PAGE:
I'm not sure if this has anything to do with what's dangling from the helmets, but one of the men from the same photo appears to have something wrapped around the crown of his helmet. Any guesses as to what's on the helmet worn by the Doughboy on the far right?

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In reference to the width of the "buckled" straps, sadly there is no way to know for sure, as the video clip was so brief. I would presume the British settled on a standard width for the helmet straps, but again that is for the British experts out there. I am curious about this photo, as a broken strap would not be of any use to anyone, especially a combat soldier. Broken equipment would have been turned in for salvage. Since these guys are fresh out of the field, it could be they have not yet had time to make an exchange. Also, I wonder what it would have taken to break a virtually new strap short of a shell fragment at the front. I have many helmets with straps in my collection that after almost 100 years are still nice and supple, though we all have the brittle ones as well. Would not a broken strap in the photo show the other broken piece on the opposite side of the helmet? We will probably never know. The man with the curious band on his helmet does not appear to have worked his chinstrap up over the brim as I do not see the buckle anywhere on it. Not a common practice anyway. MHJ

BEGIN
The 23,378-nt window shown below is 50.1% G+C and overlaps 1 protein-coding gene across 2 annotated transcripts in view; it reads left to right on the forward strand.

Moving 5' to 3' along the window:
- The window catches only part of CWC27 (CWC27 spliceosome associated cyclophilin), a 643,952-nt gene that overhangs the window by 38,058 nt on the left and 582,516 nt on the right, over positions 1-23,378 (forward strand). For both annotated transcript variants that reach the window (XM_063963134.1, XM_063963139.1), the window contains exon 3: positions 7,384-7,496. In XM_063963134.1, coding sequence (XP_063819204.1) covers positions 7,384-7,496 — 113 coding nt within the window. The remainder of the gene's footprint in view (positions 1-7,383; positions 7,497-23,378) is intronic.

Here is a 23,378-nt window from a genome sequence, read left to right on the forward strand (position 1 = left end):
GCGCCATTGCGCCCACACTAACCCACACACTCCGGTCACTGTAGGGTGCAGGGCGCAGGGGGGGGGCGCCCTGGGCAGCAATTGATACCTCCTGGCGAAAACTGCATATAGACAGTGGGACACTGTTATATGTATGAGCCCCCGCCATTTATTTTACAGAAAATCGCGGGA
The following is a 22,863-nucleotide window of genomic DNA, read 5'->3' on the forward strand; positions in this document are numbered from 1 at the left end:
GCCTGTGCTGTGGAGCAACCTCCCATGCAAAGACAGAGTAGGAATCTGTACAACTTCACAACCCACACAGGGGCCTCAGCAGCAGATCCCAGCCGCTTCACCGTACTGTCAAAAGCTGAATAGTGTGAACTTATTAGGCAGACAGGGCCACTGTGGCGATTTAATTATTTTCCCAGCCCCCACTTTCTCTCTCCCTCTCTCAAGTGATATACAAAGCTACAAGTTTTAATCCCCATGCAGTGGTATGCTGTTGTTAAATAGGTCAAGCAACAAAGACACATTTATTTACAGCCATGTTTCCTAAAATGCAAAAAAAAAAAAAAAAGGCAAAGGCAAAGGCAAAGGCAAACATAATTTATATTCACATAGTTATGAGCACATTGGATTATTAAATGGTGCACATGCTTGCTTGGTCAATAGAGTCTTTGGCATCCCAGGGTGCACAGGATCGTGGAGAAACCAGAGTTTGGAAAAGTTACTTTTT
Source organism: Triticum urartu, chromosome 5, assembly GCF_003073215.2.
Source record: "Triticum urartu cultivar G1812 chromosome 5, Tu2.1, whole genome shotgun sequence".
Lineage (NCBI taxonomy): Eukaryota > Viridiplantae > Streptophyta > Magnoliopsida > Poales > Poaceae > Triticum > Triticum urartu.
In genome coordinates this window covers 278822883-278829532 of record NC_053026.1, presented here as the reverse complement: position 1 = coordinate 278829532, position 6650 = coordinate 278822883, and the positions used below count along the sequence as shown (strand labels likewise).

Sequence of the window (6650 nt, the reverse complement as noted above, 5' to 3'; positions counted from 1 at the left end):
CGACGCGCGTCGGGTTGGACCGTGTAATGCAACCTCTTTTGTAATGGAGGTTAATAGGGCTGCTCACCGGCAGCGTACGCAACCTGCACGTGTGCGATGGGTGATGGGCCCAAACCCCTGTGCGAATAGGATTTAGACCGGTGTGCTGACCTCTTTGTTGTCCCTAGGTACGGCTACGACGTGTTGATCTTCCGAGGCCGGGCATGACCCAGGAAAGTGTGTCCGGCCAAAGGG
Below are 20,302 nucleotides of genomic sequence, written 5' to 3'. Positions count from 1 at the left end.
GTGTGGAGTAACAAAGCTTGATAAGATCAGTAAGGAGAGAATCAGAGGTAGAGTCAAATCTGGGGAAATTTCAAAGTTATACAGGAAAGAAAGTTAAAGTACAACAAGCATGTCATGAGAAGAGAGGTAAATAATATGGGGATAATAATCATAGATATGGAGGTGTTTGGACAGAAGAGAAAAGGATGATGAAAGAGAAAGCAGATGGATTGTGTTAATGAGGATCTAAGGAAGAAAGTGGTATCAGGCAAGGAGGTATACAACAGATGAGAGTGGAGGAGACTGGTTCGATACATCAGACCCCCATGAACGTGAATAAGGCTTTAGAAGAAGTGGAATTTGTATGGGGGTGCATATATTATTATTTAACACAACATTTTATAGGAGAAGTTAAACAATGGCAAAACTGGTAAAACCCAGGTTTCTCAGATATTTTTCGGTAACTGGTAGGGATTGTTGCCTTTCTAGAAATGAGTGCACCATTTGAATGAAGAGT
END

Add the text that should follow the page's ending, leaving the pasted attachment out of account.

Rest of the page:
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Bonjour.

 

Beware photos of that time. It is believed or even things that does not exist. A shadow can pass for a jugular! For the man on the far right, perhaps a reflection or a shadow.

 

 

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It also seems as though whatever these things are, they are hanging somewhat outboard of where a chinstrap would hang.

 

Perhaps remnants of a Wilmer eye shield or some other experimental protection?

 

Chris

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world war I nerd

Chris,